And then imagine how much newer New Music could have become if in the 1970s, folks such as Yumi Arai and Happy End laid in English lyrics onto their original Western-style melodies. Then again, perhaps for them to devote original English lyrics for the entirety of their compositions was probably too overwhelming.

      However, as you point out in your 2nd-last paragraph, there has always been something fascinating about hearing a cool Western melody overlaid with Japanese lyrics. I may not have understood them back then but it was still appealing to me.

      I don't think enka songs were particularly dumbed down specifically for the karaoke-loving masses. The genre developed to put across songs of traditional Japanese symbols and icons (and geography) within a set pattern of music which detractors have used to criticize enka or Mood Kayo as being all the same. However for folks like me, it's comfortable and sentimental since we are familiar with the certain chords and themes involved.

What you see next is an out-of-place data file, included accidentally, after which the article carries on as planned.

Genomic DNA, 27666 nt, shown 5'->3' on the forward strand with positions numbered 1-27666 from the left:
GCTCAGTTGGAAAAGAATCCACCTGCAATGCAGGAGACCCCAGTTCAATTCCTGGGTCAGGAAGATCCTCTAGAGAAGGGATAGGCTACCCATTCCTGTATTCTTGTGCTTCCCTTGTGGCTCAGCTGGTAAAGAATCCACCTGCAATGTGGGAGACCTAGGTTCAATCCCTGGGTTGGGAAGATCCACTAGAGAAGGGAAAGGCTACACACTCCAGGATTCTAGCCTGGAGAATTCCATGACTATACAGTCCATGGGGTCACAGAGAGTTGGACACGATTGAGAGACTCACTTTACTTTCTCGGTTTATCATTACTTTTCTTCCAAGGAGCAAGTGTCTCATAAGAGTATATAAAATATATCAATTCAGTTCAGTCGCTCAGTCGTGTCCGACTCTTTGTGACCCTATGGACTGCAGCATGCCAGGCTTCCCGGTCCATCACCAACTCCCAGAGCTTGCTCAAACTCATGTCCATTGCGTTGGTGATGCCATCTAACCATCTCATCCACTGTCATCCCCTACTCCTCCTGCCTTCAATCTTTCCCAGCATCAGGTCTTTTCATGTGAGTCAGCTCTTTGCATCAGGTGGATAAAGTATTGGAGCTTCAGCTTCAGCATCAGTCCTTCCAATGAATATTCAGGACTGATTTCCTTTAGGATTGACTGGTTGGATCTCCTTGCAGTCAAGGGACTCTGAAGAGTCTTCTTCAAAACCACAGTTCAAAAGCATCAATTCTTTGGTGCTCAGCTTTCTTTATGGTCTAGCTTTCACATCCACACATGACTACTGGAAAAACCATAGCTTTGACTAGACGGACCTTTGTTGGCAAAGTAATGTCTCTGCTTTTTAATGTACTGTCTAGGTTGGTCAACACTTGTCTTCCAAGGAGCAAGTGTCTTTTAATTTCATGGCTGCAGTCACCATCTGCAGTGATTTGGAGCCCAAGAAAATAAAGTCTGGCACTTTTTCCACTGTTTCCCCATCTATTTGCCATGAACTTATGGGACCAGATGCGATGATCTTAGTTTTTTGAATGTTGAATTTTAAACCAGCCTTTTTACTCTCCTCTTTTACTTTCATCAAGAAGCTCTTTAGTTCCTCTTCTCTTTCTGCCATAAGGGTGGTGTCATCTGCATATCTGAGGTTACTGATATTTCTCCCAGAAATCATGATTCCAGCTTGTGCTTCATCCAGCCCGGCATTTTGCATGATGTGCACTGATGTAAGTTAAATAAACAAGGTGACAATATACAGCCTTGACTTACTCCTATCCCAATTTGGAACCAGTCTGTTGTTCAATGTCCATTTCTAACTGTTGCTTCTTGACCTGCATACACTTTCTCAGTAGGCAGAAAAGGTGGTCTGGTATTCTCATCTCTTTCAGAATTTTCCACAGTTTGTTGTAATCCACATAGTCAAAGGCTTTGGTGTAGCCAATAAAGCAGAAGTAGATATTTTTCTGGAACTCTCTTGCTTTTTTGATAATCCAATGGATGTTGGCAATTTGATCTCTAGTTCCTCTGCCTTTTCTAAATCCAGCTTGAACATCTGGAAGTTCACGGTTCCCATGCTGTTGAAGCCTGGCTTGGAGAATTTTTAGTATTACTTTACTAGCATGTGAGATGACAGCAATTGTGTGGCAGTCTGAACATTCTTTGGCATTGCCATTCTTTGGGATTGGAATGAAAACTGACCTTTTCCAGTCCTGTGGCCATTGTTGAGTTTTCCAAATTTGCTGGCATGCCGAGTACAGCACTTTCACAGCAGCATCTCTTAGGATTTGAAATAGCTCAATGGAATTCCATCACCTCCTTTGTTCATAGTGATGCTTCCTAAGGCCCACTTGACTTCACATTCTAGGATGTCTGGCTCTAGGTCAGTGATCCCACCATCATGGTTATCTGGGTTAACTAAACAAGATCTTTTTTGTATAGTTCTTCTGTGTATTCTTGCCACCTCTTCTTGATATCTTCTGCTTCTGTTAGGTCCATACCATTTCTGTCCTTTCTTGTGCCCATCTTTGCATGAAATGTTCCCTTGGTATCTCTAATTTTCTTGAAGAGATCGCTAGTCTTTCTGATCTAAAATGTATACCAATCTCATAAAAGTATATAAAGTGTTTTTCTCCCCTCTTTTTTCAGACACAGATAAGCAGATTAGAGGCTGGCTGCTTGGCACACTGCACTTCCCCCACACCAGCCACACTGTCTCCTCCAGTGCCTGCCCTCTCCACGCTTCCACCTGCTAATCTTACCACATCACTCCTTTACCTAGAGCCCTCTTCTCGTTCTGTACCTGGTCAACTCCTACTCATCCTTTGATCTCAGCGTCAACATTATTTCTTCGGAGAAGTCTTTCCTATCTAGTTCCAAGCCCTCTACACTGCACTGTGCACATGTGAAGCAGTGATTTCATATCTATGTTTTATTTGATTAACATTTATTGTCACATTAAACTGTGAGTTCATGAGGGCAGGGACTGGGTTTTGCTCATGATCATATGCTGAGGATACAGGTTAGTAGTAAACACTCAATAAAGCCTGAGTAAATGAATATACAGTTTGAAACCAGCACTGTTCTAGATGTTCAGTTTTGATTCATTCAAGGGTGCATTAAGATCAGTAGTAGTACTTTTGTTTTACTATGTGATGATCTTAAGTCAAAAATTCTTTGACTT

Perhaps from the above traditional kayo genres, there was that need to pull away for many artists so genres like New Music, City Pop and Shibuya-kei popped up.

      Not sure how tonight's game will go. But here's hoping that the Leafs do push things to a Game 7. Turk Broda is way before my time but I can still relate to folks like Davey Keon and Bobby Baun. :)

  3. Love that track but that live version... Matsushita started too high and he struggled too much with the high notes.

    1. Hi, Gen.

      Not quite sure what was up with that live version. I have a feeling that he and the band probably talked about that afterwards. :)